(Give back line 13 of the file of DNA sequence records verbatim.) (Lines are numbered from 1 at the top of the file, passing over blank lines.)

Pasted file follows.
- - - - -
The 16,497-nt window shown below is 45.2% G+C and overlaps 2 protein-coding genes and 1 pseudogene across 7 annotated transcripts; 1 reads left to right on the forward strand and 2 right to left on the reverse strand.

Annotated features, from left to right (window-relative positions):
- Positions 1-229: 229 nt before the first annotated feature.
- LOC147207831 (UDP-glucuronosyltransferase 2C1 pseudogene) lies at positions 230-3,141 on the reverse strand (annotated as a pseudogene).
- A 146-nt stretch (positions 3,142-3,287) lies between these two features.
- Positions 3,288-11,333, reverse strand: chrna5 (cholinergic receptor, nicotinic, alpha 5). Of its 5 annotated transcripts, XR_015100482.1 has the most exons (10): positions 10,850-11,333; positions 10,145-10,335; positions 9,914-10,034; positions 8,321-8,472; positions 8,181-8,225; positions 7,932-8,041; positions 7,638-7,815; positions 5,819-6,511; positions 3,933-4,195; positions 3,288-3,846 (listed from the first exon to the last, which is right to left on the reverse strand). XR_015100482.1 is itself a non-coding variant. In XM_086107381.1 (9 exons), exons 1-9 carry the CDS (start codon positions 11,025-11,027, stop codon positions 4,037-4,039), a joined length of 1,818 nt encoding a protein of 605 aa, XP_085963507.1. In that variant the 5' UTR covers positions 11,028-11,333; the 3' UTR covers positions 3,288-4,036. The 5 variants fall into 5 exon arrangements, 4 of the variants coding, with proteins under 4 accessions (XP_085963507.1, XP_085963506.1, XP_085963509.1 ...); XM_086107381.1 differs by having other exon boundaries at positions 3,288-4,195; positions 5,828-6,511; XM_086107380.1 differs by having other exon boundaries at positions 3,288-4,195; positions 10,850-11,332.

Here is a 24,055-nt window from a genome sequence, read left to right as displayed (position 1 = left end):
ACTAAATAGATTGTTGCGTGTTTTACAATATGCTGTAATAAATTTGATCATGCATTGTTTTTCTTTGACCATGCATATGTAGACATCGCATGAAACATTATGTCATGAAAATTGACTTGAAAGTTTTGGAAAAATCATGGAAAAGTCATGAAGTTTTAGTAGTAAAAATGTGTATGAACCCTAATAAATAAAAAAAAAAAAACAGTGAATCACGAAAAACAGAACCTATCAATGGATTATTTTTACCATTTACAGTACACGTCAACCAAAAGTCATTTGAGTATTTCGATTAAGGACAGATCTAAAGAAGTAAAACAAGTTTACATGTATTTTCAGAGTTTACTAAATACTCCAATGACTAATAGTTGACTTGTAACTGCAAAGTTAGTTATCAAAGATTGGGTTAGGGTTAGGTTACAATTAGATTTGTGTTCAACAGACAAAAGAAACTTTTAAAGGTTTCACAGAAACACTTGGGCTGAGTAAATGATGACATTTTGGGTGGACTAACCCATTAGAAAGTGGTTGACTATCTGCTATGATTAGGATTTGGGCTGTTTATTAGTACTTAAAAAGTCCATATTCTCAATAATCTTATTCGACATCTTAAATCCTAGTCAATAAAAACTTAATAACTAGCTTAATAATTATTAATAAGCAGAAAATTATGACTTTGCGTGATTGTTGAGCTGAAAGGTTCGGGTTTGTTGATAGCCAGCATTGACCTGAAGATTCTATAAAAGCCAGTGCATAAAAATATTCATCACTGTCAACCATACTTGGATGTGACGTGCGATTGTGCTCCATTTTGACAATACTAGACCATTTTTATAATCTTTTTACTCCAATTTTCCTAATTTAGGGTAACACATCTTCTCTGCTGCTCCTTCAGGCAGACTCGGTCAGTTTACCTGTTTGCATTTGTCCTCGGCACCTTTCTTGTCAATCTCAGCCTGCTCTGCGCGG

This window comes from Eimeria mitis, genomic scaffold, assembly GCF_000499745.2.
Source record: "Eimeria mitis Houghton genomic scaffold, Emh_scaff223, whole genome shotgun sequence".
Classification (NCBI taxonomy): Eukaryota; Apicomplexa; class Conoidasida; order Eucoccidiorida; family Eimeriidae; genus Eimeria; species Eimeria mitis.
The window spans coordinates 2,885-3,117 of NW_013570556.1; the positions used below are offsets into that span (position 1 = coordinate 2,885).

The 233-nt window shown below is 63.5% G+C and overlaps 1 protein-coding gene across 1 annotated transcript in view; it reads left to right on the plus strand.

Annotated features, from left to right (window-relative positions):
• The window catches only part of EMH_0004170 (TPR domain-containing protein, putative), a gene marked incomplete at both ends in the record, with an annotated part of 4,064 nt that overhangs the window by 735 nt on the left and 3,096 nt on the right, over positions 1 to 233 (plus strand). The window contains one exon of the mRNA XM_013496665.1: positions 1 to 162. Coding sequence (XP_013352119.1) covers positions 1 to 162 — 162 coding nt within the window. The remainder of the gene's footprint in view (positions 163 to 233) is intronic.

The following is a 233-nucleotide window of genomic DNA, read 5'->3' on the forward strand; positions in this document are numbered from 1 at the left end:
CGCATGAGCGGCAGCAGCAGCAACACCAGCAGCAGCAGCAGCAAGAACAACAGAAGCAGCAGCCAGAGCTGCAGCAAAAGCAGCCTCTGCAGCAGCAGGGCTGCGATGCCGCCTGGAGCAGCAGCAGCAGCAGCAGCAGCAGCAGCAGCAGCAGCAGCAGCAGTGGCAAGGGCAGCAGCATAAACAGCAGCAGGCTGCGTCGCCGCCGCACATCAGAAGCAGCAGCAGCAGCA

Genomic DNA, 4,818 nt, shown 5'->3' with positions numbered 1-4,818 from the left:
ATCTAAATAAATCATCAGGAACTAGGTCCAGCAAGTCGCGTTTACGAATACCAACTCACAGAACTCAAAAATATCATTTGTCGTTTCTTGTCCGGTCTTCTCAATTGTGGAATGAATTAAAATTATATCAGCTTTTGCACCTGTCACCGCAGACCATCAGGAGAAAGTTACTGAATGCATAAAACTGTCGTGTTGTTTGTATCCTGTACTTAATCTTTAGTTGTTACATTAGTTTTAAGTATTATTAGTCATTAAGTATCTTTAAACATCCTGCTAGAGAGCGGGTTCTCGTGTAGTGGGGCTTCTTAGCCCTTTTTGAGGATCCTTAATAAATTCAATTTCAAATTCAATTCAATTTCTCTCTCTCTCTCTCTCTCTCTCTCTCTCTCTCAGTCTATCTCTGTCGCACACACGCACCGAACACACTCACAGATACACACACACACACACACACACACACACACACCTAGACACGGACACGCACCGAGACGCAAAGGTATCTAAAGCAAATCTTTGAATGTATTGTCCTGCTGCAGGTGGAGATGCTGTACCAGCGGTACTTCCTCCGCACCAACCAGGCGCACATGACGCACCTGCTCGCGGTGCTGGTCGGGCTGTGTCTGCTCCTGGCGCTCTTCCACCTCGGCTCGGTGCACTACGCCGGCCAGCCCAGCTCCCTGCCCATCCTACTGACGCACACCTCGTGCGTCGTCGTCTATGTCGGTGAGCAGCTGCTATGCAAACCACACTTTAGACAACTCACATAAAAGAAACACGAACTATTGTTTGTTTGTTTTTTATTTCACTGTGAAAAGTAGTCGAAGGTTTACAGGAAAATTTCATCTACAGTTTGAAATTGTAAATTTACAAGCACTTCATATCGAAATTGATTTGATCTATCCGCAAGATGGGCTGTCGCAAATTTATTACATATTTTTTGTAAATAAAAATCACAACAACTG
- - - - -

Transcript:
The 233-nt window shown below is 63.5% G+C and overlaps 1 protein-coding gene across 1 annotated transcript in view; it reads left to right on the plus strand.